cover image The Intimate Merton: His Life from His Journals

The Intimate Merton: His Life from His Journals

Thomas Merton. HarperOne, $28 (374pp) ISBN 978-0-06-251620-6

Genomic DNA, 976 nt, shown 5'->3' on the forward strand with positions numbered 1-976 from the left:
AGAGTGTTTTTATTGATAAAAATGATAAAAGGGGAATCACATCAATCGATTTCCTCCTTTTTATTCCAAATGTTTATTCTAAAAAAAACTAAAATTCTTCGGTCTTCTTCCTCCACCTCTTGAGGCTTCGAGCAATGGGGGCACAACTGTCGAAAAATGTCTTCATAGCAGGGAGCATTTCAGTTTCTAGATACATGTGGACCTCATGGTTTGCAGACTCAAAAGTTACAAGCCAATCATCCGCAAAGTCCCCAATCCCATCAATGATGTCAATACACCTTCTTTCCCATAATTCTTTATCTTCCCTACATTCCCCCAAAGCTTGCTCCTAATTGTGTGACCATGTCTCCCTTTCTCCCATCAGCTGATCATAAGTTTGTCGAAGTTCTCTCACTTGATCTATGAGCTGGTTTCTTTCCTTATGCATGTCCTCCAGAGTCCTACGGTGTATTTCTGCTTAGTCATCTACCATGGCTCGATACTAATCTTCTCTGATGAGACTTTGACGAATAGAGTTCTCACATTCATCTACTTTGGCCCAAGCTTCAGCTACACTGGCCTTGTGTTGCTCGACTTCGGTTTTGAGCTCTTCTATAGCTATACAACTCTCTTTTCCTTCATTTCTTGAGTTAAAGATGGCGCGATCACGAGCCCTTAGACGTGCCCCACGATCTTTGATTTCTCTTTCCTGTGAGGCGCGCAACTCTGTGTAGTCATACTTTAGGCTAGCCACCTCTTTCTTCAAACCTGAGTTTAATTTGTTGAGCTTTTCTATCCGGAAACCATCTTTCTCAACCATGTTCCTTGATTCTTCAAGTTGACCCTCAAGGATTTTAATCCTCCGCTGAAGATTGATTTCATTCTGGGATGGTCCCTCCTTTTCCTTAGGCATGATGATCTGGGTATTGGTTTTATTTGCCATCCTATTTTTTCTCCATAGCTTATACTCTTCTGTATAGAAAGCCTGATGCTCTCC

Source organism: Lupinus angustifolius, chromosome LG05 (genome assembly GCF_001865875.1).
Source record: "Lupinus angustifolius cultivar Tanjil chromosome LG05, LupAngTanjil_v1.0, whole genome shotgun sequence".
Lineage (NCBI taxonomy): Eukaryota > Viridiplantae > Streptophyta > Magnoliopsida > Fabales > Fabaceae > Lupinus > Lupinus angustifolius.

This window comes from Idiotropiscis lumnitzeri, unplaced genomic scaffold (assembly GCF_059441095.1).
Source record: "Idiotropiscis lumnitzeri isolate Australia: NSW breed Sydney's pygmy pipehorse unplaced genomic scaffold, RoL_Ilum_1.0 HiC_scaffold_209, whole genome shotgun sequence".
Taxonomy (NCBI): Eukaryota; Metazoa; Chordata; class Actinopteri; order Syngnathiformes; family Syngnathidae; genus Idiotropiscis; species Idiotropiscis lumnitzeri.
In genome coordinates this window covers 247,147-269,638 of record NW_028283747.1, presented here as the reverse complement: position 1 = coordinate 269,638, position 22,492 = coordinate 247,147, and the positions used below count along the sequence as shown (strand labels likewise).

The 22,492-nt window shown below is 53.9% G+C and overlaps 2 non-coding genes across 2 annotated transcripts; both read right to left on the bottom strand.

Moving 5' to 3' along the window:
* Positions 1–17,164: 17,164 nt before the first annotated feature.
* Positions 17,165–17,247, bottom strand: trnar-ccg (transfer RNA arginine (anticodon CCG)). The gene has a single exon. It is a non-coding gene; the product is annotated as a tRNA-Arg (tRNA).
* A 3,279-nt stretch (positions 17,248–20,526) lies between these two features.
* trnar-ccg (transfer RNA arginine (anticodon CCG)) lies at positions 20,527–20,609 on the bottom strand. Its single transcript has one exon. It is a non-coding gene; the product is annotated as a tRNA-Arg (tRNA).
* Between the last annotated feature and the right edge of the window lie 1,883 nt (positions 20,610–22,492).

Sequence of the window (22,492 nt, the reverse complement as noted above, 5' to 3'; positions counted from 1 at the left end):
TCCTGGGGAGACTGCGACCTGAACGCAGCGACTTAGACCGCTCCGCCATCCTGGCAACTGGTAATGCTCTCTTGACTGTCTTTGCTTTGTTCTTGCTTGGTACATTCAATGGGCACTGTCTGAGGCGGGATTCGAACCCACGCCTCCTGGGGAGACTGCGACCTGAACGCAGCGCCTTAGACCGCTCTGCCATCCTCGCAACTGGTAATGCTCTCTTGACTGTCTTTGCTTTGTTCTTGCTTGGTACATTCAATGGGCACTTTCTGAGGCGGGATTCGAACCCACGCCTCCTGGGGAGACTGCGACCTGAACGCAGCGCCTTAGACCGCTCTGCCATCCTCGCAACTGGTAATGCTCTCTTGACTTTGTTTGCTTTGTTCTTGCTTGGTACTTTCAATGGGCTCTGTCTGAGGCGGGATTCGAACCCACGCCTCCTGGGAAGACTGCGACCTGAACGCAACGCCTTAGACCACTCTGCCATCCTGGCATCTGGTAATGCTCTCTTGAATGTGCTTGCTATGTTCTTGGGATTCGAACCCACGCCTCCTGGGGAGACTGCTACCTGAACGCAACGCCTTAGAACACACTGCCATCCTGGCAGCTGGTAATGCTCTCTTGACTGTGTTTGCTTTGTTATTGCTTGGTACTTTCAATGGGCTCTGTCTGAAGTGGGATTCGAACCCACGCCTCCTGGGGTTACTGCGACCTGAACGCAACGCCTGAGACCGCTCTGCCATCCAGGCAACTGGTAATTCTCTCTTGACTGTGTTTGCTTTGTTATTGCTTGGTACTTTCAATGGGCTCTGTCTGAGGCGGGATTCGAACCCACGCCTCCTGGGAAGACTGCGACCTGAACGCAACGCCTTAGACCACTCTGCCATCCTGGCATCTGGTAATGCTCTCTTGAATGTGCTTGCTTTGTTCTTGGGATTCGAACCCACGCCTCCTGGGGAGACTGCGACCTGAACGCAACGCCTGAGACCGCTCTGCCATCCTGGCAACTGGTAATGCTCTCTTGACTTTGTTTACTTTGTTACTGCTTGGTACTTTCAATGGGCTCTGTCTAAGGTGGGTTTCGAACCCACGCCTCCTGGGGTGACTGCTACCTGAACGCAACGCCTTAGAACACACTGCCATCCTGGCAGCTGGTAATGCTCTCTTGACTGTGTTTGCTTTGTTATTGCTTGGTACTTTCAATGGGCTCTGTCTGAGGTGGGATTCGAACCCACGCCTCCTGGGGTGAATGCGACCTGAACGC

""A path through the woods"" is the description Hart and Montaldo (Merton's last secretary and a Merton lecturer, respectively) give to this condensation of the diaries faithfully kept by Merton before and throughout his 27 years as a Trappist monk at Our Lady of Gethsemani monastery in Kentucky. ""Woods"" serves as metaphor for Merton's full body of autobiographical work, encompassing the journals published during his life and the seven volumes that remained unpublished for 25 years after his death in 1968. This manageable portrait of Merton's inner and outer life, beginning in 1939, is condensed from the seven volumes and will likely suffice for all but Merton scholars and the most devoted aficionados. Merton's restlessness, his frustration with censorship of his anti-war writings and his affinity for nature are portrayed here. Readers are privy to his dreams and his experiences of divine and human love, including details of his secretive love affair. The volume ends as abruptly as his life, cut short at age 53 by accidental electrocution in Bangkok, where he was exploring Asian religions. The path cleared by Hart and Montaldo, worthy guides to this terrain, is a boon for busy readers, who will turn to Merton's journals not only for information about his life but to learn, from his spiritual self-scrutiny, more about themselves. (Dec.)